Two Brooklyn politicians are drafting a bill that would require the MTA to notify straphangers within 24 hours about reported bedbug sightings on city subways or buses after a recent spate of sightings on trains.
An N train was fumigated this week after a conductor reported being bitten by bedbugs in the cab of the train in Brooklyn's Dekalb station. It was the fifth time this month a train was pulled out of service over bedbug reports.
City Council member Mark Treyger and Assemblyman Bill Colton, both Democrats, are working on the bill.
Calling the reported bedbug cases "disturbing," Treyger told the Daily News, “This concerns the public safety and health of both the transit workers of the MTA and the ridership.”
In addition to notifying the public about reported bedbug sightings, the bill would require the MTA to tell patrons what it is doing to get rid of the creepy crawlers when they're discovered.
A union representing city subway and bus workers supports the measure.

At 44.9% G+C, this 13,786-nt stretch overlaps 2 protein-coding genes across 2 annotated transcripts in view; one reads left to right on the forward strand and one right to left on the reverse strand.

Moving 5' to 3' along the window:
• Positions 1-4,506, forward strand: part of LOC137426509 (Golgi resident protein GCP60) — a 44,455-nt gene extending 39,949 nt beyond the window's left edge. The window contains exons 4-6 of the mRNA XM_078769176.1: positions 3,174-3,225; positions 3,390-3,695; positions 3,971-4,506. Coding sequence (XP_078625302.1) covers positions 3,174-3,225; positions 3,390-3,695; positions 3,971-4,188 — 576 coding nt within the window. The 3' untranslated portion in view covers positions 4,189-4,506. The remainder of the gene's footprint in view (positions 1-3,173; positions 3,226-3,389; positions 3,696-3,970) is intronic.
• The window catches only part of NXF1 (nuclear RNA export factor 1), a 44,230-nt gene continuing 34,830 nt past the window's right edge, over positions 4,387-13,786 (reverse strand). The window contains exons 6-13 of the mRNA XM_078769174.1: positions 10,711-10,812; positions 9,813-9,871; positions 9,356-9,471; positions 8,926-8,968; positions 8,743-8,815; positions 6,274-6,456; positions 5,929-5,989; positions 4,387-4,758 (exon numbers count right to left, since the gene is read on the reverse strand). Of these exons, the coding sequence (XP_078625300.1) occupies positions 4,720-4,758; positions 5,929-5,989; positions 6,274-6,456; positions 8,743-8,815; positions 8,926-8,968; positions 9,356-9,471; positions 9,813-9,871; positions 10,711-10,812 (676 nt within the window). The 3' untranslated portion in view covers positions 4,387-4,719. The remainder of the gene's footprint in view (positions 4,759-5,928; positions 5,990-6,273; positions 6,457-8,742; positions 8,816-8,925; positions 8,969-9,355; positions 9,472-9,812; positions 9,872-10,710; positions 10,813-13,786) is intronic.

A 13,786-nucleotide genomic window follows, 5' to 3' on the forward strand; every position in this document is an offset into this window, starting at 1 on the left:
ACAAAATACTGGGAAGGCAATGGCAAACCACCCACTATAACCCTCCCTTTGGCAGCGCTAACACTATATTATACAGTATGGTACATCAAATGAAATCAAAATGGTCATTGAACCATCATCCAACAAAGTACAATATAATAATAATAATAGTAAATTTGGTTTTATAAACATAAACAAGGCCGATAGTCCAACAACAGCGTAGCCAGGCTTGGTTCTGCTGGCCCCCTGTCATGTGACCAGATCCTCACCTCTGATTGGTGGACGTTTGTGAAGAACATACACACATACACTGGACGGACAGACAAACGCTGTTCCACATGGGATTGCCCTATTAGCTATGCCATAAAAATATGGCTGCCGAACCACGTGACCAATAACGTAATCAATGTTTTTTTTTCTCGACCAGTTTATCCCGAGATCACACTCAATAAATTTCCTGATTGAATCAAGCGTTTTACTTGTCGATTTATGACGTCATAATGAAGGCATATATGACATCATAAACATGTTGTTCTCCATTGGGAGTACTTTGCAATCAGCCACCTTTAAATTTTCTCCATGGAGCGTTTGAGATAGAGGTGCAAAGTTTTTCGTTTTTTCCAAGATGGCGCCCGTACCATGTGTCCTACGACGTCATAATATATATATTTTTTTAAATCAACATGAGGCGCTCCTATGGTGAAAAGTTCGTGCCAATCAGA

The MTA said in a statement it immediately takes a train out of service if a bedbug sighting is reported and fumigates it. Spokesman Adam Lisberg said the agency has found bedbugs on fewer than two dozen trains and those trains were fumigated.
Lisberg said there has been no evidence of infestations.
"More than 5.8 million people ride 8,000 subway trains on an average weekday, but the MTA has found no bedbug infestations on any trains, and has found and treated bedbugs on only 16 trains," Lisberg said.
"The MTA is securing the services of a recognized expert to examine our management plan and ensure we are taking all possible steps to ensure the comfort and safety of our employees and customers," he added.